\begin{equation}
\epsilon_{1_{\,i}} \ \equiv\ \epsilon_1 \ ,\ \ \ \
\epsilon_{2_{\,i}} \ \equiv\ \epsilon_2 \ ,\ \ \ \
\epsilon_{6_{\,i}} \ \equiv\ \epsilon_6 \ .
\label{constantS2}
\end{equation}
Step~2c: The first two additive parameters are obvious ones.
The thickness $h$ of each layer adds,
as does the areal density $h \, \rho$; thus the first two
layer-group elements are trivially $h$ and $h \, \rho$.
To obtain vertical displacements, which sum through the stack,
we must multiply the vertical components of strain by the layer thickness $h$.
Thus equation~(\ref{adds}) becomes
\begin{equation}
h_{\mbox{\rm\scriptsize total}} \, \epsilon_{3_{\,\mbox{\rm\scriptsize total}}} = \sum h_i \; \epsilon_{3_{\,i}} \ ,\ \ \ \
h_{\mbox{\rm\scriptsize total}} \, \epsilon_{4_{\,\mbox{\rm\scriptsize total}}} = \sum h_i \; \epsilon_{4_{\,i}} \ ,\ \ \ \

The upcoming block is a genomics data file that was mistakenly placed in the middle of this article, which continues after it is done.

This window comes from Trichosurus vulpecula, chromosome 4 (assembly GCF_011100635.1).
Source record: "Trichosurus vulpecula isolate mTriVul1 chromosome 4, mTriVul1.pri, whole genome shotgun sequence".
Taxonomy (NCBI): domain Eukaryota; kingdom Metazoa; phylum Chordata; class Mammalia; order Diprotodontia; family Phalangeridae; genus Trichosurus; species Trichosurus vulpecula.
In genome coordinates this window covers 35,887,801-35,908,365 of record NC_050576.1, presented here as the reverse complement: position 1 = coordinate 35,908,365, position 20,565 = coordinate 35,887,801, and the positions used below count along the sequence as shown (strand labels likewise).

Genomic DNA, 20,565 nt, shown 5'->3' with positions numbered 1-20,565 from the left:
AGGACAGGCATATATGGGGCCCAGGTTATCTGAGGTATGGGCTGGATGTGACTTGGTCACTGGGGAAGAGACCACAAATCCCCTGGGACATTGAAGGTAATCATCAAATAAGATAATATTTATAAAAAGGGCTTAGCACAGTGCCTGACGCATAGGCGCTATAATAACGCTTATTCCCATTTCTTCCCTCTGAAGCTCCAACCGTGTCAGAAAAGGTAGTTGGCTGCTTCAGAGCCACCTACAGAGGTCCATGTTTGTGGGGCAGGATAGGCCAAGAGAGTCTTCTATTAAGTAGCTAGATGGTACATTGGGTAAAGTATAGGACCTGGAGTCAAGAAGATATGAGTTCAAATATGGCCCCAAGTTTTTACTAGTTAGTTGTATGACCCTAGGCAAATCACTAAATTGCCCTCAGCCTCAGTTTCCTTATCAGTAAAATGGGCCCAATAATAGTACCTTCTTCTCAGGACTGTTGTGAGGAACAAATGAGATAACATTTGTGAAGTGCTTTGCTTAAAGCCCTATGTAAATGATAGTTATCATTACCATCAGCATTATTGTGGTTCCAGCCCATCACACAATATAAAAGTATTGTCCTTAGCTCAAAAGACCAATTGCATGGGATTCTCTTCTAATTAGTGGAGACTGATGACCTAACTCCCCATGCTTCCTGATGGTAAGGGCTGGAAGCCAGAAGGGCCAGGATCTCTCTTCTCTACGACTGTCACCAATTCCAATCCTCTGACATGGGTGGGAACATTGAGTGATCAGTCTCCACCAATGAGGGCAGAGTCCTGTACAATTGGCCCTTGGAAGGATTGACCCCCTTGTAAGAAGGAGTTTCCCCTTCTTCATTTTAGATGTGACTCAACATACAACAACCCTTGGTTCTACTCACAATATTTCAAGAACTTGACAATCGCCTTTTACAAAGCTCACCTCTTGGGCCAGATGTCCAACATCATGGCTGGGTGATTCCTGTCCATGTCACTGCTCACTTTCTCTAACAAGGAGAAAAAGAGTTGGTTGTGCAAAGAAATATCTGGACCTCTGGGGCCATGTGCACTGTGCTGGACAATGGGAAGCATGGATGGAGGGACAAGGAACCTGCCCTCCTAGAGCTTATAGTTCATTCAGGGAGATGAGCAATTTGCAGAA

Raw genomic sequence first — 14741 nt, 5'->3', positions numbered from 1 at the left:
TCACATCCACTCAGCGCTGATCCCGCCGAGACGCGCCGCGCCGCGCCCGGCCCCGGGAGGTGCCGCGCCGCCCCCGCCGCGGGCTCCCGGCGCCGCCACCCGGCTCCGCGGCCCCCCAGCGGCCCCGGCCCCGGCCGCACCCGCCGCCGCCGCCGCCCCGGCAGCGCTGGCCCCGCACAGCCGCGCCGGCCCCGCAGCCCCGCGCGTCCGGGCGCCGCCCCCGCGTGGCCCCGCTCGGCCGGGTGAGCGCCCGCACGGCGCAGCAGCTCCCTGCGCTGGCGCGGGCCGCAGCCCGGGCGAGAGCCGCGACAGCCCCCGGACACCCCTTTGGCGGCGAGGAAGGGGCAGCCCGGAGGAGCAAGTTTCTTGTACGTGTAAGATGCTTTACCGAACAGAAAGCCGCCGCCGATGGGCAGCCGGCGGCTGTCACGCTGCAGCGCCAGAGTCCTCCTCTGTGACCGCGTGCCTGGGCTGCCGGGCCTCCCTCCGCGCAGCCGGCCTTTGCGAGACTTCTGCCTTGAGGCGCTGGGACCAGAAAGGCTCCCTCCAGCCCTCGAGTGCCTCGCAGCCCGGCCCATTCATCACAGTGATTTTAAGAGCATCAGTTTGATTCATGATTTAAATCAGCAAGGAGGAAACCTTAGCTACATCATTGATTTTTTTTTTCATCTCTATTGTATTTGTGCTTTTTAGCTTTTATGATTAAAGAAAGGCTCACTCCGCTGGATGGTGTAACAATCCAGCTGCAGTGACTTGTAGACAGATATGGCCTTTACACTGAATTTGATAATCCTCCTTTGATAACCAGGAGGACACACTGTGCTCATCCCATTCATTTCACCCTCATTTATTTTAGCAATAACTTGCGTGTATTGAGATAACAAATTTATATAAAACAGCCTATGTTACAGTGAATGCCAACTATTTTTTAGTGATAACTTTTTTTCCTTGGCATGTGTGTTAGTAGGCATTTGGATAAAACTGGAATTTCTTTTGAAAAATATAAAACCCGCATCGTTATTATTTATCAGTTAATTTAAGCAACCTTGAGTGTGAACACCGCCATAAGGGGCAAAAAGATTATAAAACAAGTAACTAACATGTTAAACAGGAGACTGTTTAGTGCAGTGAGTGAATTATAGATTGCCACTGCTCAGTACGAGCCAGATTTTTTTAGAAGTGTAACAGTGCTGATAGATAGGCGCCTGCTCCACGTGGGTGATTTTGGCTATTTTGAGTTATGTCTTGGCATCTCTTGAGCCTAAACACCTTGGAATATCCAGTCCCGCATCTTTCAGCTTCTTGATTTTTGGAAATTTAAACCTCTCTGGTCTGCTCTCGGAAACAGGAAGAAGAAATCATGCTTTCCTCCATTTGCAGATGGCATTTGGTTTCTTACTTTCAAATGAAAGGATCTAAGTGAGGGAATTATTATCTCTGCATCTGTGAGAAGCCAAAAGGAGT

h_{\mbox{\rm\scriptsize total}} \, \epsilon_{5_{\,\mbox{\rm\scriptsize total}}} = \sum h_i \; \epsilon_{5_{\,i}} \ ,
\label{addsS1}
\end{equation}
where $h_i$ is layer thickness and $h_{\mbox{\rm\scriptsize total}} = \sum h_i$
is the total thickness of the stack of layers.
There is one more additive equation to find.
Think of squeezing our layercake horizontally in a vise;
all layers are forced to undergo the same horizontal distortion.
The various layers will exert differing forces on the vise blades;
to find the total traction, sum over the horizontal forces exerted by each
of the layers.
Stress is force per area, so force is area times stress. The (infinite)
horizontal dimension tangential to the vice blades is the same for all layers
and so can be factored out,
leaving only the vertical thickness $h$ multiplied by the horizontal components